With that in mind here are some 2019 New Year’s writing resolutions that might tick those boxes:
To learn about writing in better ways
Writers are often told that writing is a skill. It can be studied; it is something you can get better at. However, there is nothing worse than forcing yourself to learn about something that doesn’t interest you.
We’re all grownups, we’ve left our school days behind, so studying only works if you do it right. Writers already find it challenging enough to fit in getting words on the page let alone giving themselves lessons in the art of writing on top of this.
However, learning can be fun, and there are ways to trick yourself into studying the craft without making it feel like studying at all. Reading, for a start, is an excellent way to learn about writing and is one of the most pleasurable, relaxing, exciting and inspiring hobbies imaginable.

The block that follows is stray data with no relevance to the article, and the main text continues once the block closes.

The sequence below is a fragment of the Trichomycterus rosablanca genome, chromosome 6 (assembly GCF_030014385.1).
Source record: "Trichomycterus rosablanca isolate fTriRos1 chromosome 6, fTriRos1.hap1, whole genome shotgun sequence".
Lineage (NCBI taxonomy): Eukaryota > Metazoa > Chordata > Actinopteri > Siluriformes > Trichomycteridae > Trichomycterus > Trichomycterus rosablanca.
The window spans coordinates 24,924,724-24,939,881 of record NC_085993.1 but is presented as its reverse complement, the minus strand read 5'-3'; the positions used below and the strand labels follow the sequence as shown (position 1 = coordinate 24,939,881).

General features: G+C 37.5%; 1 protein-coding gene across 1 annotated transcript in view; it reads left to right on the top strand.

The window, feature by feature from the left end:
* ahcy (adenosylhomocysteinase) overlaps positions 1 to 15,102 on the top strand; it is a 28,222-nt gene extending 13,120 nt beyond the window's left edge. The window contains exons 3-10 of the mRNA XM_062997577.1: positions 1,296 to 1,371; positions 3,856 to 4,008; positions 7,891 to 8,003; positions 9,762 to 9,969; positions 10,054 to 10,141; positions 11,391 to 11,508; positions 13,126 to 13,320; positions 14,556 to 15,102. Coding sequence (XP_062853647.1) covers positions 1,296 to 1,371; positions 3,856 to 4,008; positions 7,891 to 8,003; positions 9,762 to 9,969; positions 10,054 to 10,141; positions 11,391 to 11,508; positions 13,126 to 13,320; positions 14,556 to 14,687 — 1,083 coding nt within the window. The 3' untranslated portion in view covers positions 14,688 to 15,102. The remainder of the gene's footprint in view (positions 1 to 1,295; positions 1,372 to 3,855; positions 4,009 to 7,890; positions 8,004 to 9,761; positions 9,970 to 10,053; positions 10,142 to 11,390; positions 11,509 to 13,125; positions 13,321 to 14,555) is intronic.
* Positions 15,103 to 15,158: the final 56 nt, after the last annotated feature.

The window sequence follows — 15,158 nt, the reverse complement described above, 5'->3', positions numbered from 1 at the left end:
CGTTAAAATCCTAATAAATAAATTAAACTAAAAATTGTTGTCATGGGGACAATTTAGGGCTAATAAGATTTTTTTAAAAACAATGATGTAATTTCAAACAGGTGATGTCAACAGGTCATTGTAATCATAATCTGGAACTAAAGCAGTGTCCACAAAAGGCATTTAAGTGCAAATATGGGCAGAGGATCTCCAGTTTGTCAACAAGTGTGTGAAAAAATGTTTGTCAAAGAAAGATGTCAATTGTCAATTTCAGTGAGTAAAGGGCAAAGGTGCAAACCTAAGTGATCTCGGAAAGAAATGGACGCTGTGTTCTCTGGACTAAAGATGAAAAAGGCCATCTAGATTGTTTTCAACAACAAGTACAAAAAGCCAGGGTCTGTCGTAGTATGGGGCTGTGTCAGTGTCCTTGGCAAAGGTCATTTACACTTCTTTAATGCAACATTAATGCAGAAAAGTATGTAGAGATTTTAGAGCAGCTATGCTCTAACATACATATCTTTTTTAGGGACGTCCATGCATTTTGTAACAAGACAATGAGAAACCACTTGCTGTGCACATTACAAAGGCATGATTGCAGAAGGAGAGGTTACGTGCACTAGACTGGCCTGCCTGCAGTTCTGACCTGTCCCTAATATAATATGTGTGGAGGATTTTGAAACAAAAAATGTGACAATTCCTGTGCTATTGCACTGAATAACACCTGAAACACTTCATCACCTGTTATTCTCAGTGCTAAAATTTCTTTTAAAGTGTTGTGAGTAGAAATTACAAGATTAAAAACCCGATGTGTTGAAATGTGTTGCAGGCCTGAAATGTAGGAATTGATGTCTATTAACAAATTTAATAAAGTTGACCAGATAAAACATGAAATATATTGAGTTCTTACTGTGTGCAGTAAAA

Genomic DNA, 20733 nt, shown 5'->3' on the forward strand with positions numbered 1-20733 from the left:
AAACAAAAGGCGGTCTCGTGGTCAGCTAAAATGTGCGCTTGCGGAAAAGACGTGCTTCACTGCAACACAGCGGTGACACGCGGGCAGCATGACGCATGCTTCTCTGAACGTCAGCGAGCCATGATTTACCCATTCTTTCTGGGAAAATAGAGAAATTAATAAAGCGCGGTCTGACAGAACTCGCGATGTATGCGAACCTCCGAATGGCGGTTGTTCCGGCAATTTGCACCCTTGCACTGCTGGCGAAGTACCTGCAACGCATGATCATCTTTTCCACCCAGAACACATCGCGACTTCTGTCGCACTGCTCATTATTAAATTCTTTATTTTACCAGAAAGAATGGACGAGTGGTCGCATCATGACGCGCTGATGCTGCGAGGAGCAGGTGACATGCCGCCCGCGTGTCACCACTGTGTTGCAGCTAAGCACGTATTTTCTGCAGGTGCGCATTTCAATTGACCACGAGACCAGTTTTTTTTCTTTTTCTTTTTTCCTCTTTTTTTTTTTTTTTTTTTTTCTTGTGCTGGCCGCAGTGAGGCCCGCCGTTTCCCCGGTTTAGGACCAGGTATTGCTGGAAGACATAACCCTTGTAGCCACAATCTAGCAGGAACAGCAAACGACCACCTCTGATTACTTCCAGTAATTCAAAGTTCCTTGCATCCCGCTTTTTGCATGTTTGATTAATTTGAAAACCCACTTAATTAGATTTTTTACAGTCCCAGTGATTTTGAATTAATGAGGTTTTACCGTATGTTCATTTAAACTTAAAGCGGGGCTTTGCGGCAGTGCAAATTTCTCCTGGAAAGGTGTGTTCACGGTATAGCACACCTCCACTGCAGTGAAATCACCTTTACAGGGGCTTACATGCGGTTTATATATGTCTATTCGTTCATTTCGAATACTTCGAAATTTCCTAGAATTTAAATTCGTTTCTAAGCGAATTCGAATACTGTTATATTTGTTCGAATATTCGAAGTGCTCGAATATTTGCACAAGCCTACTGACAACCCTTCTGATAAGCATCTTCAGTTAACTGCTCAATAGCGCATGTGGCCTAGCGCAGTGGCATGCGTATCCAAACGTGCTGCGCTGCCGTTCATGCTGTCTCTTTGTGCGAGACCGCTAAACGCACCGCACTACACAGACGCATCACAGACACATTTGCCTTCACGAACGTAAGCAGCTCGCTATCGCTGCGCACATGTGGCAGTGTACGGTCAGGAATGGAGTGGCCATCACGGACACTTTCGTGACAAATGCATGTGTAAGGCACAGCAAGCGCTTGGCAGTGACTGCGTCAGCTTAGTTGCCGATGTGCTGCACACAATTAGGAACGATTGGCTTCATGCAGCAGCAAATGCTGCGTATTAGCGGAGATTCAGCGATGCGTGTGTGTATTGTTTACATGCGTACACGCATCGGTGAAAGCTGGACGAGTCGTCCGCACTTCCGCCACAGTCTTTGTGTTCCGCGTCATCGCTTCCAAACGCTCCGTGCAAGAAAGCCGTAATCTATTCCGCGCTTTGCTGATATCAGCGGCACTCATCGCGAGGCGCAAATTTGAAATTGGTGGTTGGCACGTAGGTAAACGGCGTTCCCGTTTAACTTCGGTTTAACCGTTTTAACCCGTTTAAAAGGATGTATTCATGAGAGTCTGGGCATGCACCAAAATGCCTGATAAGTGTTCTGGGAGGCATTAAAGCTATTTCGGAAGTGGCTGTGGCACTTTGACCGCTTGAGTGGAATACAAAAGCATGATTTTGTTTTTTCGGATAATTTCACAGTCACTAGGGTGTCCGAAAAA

Talking of hobbies, why don’t you get out there and learn some cool new stuff? Experiences make writer’s writing better. Life is a brilliant and utterly insane source of inspiration – so if you don’t want to spend your days scowling over a textbook trying to perfect your grammar then don’t. Make your writing brilliant because you’ve lived an adventurous life. Get Grammarly to correct your work, or hire an editor, or just don’t bother because life is too short.
To be more specific and goal-orientated when you write
Writers often get nowhere with their goals because they make them too damn hard, or too damn large not to feel massively overwhelmed by them.